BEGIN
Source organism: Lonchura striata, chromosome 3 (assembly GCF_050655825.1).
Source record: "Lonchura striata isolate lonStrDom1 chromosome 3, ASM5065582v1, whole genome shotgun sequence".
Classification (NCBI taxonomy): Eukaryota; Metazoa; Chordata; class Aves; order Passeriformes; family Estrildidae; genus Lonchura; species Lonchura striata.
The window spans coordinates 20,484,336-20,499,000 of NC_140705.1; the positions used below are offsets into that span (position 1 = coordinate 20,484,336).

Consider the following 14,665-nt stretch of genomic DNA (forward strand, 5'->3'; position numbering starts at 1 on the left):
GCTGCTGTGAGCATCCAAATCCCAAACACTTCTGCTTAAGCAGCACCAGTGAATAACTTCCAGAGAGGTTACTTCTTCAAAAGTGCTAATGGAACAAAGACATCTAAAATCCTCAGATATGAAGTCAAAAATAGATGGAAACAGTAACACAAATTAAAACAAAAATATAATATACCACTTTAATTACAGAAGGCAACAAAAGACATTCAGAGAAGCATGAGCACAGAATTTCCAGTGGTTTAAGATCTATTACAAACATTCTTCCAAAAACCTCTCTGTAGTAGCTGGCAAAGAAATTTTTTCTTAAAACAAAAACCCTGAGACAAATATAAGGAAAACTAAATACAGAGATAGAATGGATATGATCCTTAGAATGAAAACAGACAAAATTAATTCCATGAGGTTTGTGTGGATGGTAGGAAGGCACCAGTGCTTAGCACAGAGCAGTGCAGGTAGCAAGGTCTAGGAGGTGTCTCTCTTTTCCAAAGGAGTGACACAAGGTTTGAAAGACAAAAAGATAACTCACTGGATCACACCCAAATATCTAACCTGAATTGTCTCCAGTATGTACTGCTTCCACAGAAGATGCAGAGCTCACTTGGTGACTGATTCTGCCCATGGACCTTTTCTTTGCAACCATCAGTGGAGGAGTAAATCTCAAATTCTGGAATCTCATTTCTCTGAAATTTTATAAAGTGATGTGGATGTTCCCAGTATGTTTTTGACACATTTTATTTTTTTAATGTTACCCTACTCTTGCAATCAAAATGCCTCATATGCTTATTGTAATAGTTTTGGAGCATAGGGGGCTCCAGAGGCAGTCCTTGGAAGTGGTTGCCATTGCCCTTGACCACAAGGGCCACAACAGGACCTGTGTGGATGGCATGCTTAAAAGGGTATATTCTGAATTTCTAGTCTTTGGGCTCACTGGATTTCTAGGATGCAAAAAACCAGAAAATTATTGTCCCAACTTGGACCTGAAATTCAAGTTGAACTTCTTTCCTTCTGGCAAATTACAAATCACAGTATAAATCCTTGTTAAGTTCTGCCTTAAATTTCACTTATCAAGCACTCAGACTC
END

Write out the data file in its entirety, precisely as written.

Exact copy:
Source organism: Lonchura striata, chromosome 3 (assembly GCF_050655825.1).
Source record: "Lonchura striata isolate lonStrDom1 chromosome 3, ASM5065582v1, whole genome shotgun sequence".
Classification (NCBI taxonomy): Eukaryota; Metazoa; Chordata; class Aves; order Passeriformes; family Estrildidae; genus Lonchura; species Lonchura striata.
The window spans coordinates 20,484,336-20,499,000 of NC_140705.1; the positions used below are offsets into that span (position 1 = coordinate 20,484,336).

Consider the following 14,665-nt stretch of genomic DNA (forward strand, 5'->3'; position numbering starts at 1 on the left):
GCTGCTGTGAGCATCCAAATCCCAAACACTTCTGCTTAAGCAGCACCAGTGAATAACTTCCAGAGAGGTTACTTCTTCAAAAGTGCTAATGGAACAAAGACATCTAAAATCCTCAGATATGAAGTCAAAAATAGATGGAAACAGTAACACAAATTAAAACAAAAATATAATATACCACTTTAATTACAGAAGGCAACAAAAGACATTCAGAGAAGCATGAGCACAGAATTTCCAGTGGTTTAAGATCTATTACAAACATTCTTCCAAAAACCTCTCTGTAGTAGCTGGCAAAGAAATTTTTTCTTAAAACAAAAACCCTGAGACAAATATAAGGAAAACTAAATACAGAGATAGAATGGATATGATCCTTAGAATGAAAACAGACAAAATTAATTCCATGAGGTTTGTGTGGATGGTAGGAAGGCACCAGTGCTTAGCACAGAGCAGTGCAGGTAGCAAGGTCTAGGAGGTGTCTCTCTTTTCCAAAGGAGTGACACAAGGTTTGAAAGACAAAAAGATAACTCACTGGATCACACCCAAATATCTAACCTGAATTGTCTCCAGTATGTACTGCTTCCACAGAAGATGCAGAGCTCACTTGGTGACTGATTCTGCCCATGGACCTTTTCTTTGCAACCATCAGTGGAGGAGTAAATCTCAAATTCTGGAATCTCATTTCTCTGAAATTTTATAAAGTGATGTGGATGTTCCCAGTATGTTTTTGACACATTTTATTTTTTTAATGTTACCCTACTCTTGCAATCAAAATGCCTCATATGCTTATTGTAATAGTTTTGGAGCATAGGGGGCTCCAGAGGCAGTCCTTGGAAGTGGTTGCCATTGCCCTTGACCACAAGGGCCACAACAGGACCTGTGTGGATGGCATGCTTAAAAGGGTATATTCTGAATTTCTAGTCTTTGGGCTCACTGGATTTCTAGGATGCAAAAAACCAGAAAATTATTGTCCCAACTTGGACCTGAAATTCAAGTTGAACTTCTTTCCTTCTGGCAAATTACAAATCACAGTATAAATCCTTGTTAAGTTCTGCCTTAAATTTCACTTATCAAGCACTCAGACTC